I read a lot of WWII fiction and am always saddened at the persecution that the Nazis carried out. Reading this history book about two sisters, was even more difficult because the story was not based on real people - it was about real people. I was astounded at the actions of these two sisters - how many people they saved and what their life was like in Auschwitz. They were real heroes! In 1940 the Nazis occupied the Netherlands. As they begin to carry out their 'final solution', many people beco I read a lot of WWII fiction and am always saddened at the persecution that the Nazis carried out. Reading this history book about two sisters, was even more difficult because the story was not based on real people - it was about real people. I was astounded at the actions of these two sisters - how many people they saved and what their life was like in Auschwitz. They were real heroes! In 1940 the Nazis occupied the Netherlands. As they begin to carry out their 'final solution', many people become part of the resistance groups. By the winter of 1943, resistance had grown. Two sisters, Janny and Lien Brilleslijper, work diligently to keep people safe despite the danger that it brought to them. They sheltered many people in a clandestine safe house in the woods, they called “The High Nest.” They were one of the main places for the resistance as well as hiding people who were escaping being taken to the camps. Eventually someone reported them to the Nazi hierarchy and the two sisters were caught and sent to several camps before they were put on the last train to Auschwitz. On the transport, they meet the Frank family who were just discovered in the attic hiding place. They became friends with Anne and Margot and tried to protect them after they arrived at Auschwitz. Their time in the camp was very difficult but through their courage and resilience, the Brilleslijper sisters survived. The author did extensive research and used the sisters archives and photos. She also took many oral histories that added to her knowledge of this time in history and the lives of the two sisters. Be sure to read her notes at the end which explain where she got all of her information. These brave sisters have been forgotten over the years and this book reminds the world of how brave and resilient they were and how they worked to make a difference in their lives and the lives of people that they saved. Thanks to the publisher for a copy of this book to read and review.

  19. 4 out of 5

    Julia

    The Sisters Of Auschwitz by Roxane Van Iperen is the true story of Jewish Dutch sisters Janny and Lien Brilleslijper who resisted the Nazis in occupied Netherlands. Whilst everyone has heard of the Frank sisters, few have heard of the Brilleslijper sisters. Yet they met each other in Westerbork, Auschwitz and Bergen Belsen. The Brilleslijper sisters were older than the Franks, both married with young children during World War II. They were incredibly brave with a huge heart for others. “If someon The Sisters Of Auschwitz by Roxane Van Iperen is the true story of Jewish Dutch sisters Janny and Lien Brilleslijper who resisted the Nazis in occupied Netherlands. Whilst everyone has heard of the Frank sisters, few have heard of the Brilleslijper sisters. Yet they met each other in Westerbork, Auschwitz and Bergen Belsen. The Brilleslijper sisters were older than the Franks, both married with young children during World War II. They were incredibly brave with a huge heart for others. “If someone is in need, we have no other option but to help him.” This book is their story. Roxane Van Iperen has produced a heart breaking account of the sisters’ lives before the war and through their resistance to Auschwitz. Their story is inspiring. Their bravery immense. Their lives should be honoured. The author has thoroughly researched their lives as the story is comprehensive and the sources listed at the end is long. I was interested to read a short synopsis of all the characters at the end – including their birth and death dates. In a dark period in history there was light in the form of the lives of the sisters. Thank you Roxane Van Iperen for telling their story to the world. May we never forget the suffering of the innocents.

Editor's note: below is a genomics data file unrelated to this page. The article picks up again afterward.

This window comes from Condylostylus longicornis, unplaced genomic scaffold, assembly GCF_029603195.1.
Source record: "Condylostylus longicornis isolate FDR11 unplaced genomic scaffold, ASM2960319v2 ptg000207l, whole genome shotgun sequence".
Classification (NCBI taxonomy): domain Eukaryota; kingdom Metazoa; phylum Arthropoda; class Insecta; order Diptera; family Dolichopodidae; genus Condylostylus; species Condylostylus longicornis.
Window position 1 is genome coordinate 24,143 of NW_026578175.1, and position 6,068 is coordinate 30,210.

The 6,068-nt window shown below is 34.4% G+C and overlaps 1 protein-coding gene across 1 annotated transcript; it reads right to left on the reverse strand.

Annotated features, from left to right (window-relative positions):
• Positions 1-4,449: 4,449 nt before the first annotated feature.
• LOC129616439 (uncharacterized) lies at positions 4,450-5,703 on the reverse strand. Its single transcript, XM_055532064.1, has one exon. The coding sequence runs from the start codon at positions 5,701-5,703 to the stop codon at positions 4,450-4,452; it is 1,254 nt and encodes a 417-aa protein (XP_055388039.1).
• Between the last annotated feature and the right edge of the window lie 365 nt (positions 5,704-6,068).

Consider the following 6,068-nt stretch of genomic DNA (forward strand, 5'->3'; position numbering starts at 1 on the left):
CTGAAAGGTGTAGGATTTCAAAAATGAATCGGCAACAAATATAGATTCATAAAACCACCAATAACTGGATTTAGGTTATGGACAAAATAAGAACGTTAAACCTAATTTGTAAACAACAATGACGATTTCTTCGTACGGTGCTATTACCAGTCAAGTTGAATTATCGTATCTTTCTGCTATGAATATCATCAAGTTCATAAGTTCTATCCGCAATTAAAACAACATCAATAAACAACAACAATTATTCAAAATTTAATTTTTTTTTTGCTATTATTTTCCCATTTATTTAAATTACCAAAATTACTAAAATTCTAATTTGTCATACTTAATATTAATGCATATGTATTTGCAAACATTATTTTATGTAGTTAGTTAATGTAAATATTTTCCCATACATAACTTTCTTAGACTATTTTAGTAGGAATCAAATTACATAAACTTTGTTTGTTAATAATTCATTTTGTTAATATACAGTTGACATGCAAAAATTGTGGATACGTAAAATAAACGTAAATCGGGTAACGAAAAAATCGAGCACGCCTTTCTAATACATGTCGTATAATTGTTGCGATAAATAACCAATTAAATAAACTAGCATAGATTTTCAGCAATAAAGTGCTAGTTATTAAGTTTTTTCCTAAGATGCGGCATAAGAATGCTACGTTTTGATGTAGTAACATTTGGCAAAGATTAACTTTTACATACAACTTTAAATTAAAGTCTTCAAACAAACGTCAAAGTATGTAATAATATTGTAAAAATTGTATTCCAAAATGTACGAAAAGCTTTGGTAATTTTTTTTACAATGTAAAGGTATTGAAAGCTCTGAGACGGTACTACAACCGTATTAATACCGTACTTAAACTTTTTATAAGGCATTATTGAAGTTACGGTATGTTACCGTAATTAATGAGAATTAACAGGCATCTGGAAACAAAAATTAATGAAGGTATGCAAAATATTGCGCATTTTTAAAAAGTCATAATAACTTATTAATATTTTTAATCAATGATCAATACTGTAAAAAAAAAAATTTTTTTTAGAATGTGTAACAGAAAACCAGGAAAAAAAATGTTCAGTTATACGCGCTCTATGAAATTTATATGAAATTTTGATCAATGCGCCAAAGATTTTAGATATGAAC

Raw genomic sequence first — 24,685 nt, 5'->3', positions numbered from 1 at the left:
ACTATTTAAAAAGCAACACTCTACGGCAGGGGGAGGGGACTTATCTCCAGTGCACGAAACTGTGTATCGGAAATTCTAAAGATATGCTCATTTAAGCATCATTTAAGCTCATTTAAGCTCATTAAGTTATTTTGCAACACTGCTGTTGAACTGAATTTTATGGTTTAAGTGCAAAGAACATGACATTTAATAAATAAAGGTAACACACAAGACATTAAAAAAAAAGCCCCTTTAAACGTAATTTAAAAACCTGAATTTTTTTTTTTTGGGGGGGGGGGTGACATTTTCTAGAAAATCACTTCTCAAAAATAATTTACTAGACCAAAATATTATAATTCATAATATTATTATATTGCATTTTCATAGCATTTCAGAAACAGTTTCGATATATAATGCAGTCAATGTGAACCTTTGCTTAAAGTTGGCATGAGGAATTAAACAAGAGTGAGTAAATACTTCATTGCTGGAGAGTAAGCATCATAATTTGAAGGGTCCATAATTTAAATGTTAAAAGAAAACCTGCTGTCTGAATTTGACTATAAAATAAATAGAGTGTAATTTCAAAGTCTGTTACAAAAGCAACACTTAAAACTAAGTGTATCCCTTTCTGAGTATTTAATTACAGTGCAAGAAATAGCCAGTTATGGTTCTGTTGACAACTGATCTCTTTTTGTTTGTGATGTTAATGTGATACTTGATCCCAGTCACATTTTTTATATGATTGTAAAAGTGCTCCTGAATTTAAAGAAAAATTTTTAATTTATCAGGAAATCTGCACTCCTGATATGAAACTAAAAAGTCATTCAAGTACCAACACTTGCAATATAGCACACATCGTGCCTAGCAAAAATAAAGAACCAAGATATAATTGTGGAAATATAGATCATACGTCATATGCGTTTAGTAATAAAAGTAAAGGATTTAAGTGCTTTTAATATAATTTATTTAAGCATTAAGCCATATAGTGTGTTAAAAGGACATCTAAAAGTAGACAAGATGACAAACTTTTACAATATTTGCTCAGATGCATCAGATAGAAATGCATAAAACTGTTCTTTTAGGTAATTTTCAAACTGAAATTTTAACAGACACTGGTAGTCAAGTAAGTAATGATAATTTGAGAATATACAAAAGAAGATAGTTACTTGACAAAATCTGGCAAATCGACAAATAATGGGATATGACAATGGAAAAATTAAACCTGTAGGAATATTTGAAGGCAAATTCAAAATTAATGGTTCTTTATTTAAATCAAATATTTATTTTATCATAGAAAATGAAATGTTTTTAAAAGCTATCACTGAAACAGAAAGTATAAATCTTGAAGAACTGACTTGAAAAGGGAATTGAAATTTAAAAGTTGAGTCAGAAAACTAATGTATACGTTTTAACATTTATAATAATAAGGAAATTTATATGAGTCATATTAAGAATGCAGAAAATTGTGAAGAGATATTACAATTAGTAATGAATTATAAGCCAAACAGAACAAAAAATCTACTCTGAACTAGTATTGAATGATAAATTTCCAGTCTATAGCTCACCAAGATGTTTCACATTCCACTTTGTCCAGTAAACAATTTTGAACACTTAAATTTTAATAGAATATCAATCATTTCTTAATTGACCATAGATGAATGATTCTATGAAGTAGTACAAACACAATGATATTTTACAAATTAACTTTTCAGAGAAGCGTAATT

20. 5 out of 5

    Linda

    I found this difficult to get through. The writing did not stir any emotion in me and I found the characters hard to empathise with. It made me feel guilty as the subject is one I have read much about and of course is a tale of devastation and horror. I feel guilty saying I didn’t really want to finish it and 3 stars is being generous

  21. 5 out of 5

    Lynette Fraser

    The most compelling, tragic and sorrowful book on the treatment of the Jewish people (and others) in WW2 I have read. Beautifully written about their family stories and the descriptions of these 2 amazing sisters - of their wonderful achievements as resistance fighters and their tragic story of their lives in those awful death camps. Well worth reading.

  22. 4 out of 5

    Jeremy

    “We were so sad, we were tired, we were cold, we had gone without food for days, we were faint with – we were not even sure if we were hungry or not, because it goes away, I do not know if you ever... Thankfully, you will never know, oh God, please may you never know.” Janny Brandes-Brilleslijpet

  23. 5 out of 5

    Diane van Steekelenburg

    I’ve read quite a lot of books set in WO2 but this one really got to me. The scenes in the camps were moving and horrible at the same time. I was impressed by the courage of the two sisters.